methods are executed in constant time (assuming a properly constructed hashCode
method for the objects that represent its elements). In the case of iteration, the HashSet
class is linear with respect to the sum of the number of elements and the number of buckets (or capacity). In order to tune a HashMap
object, two options are provided:
 Initial capacity: The capacity of the
Set
upon creation  Load factor: The ratio of elements to the capacity of the
HashSet
before the capacity is automatically increased (see the HashMap documentation for more information)
In general, if the ordering of elements is not needed, the HashSet
class provides the best overall performance and should be considered the default Set
implementation used for unordered sets.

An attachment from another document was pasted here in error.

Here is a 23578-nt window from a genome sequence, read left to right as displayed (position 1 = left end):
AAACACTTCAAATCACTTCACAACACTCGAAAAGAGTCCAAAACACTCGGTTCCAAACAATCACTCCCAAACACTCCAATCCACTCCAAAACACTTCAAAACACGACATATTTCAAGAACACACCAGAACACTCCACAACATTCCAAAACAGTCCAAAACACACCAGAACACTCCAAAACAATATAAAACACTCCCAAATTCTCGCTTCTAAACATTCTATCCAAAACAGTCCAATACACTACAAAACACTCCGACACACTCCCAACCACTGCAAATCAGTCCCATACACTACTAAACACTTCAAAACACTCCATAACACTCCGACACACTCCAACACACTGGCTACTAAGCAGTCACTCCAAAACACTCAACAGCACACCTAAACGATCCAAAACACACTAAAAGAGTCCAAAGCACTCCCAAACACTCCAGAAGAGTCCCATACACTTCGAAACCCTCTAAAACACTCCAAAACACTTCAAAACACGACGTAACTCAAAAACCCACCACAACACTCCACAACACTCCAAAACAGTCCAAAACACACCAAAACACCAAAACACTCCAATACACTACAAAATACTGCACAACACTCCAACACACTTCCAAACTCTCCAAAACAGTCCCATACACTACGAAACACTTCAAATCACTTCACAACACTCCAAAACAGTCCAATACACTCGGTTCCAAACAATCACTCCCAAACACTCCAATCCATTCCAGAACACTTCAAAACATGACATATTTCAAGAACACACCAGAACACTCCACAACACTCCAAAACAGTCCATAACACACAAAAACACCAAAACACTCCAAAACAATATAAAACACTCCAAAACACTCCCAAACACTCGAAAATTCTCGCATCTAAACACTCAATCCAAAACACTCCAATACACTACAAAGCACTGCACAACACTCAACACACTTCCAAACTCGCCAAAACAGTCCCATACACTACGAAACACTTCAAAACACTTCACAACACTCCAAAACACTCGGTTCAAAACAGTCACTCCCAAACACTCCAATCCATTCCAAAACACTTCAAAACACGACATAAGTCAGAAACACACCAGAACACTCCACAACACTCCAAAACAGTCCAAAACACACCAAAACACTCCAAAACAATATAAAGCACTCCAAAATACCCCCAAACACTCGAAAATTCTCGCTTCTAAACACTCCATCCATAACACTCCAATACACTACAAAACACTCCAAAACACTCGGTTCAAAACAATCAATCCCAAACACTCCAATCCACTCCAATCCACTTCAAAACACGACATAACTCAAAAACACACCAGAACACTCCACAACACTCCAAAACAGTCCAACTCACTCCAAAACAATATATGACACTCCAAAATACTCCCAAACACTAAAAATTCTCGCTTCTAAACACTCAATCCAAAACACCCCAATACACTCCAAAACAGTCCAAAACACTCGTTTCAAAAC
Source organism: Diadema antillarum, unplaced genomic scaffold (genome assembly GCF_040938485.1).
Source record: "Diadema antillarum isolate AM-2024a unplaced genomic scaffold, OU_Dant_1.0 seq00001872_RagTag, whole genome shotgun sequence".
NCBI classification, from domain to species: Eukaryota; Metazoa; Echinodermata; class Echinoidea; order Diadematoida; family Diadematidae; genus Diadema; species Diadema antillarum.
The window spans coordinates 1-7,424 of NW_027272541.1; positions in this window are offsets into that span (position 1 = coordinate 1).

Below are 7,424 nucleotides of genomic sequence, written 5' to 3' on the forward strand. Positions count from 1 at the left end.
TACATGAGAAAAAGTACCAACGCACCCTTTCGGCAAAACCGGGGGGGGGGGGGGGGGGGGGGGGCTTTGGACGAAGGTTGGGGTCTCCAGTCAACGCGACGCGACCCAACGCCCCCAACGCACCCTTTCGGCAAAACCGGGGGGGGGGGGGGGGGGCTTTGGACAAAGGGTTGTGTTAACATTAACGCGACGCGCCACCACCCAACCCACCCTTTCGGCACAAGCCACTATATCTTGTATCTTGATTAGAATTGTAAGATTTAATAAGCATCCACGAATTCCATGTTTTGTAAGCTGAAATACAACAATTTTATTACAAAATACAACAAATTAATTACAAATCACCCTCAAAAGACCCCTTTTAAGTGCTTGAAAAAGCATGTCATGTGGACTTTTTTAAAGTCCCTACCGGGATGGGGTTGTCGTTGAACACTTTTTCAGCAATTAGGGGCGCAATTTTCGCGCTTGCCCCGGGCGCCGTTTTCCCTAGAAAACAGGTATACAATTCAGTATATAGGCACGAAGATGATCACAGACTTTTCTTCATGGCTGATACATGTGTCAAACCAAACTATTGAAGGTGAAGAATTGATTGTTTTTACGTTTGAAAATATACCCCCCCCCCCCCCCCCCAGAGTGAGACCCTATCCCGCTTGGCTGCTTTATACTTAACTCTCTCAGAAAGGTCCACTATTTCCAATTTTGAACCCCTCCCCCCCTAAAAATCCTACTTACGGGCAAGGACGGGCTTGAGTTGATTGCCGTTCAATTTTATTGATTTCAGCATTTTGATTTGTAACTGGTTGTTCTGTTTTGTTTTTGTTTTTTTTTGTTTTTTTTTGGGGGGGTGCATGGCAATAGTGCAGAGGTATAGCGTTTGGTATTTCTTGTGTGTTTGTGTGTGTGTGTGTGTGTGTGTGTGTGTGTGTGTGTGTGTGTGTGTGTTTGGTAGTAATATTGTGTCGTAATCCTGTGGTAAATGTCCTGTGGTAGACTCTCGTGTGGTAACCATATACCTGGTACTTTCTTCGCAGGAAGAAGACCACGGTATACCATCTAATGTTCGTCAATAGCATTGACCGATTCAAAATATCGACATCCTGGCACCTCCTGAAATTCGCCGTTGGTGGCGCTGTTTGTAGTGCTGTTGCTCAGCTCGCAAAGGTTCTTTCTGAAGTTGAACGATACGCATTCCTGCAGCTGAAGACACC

TreeSet
The TreeSet
provides total ordering of its elements through either an explicit Comparator
object or through natural ordering. Internally, this implementation is backed by a TreeMap
which allows for elements to be ordered upon creation and iterated in order using its Iterator
implementation. In general, this class provides log(n) performance for its add
, remove
, and contains
methods and should be used when ordering of elements is required. In most other cases, a HashSet
should be used. It should also be noted that this Set
implementation rejects null
values if natural ordering is used or if the explicitly supplied Comparator
object does not support null
s.
LinkedHashSet
The LinkedHashSet
is a compromise between the unordered HashSet
and totally ordered TreeSet
. This Set
implementation is backed by a linked list and ensures that its elements are iterated in order of insertion, with the most recent addition occupying the last location in the set. For example, if some element A was added to the set and then some element B was added, iterating through this set would result in A followed by B.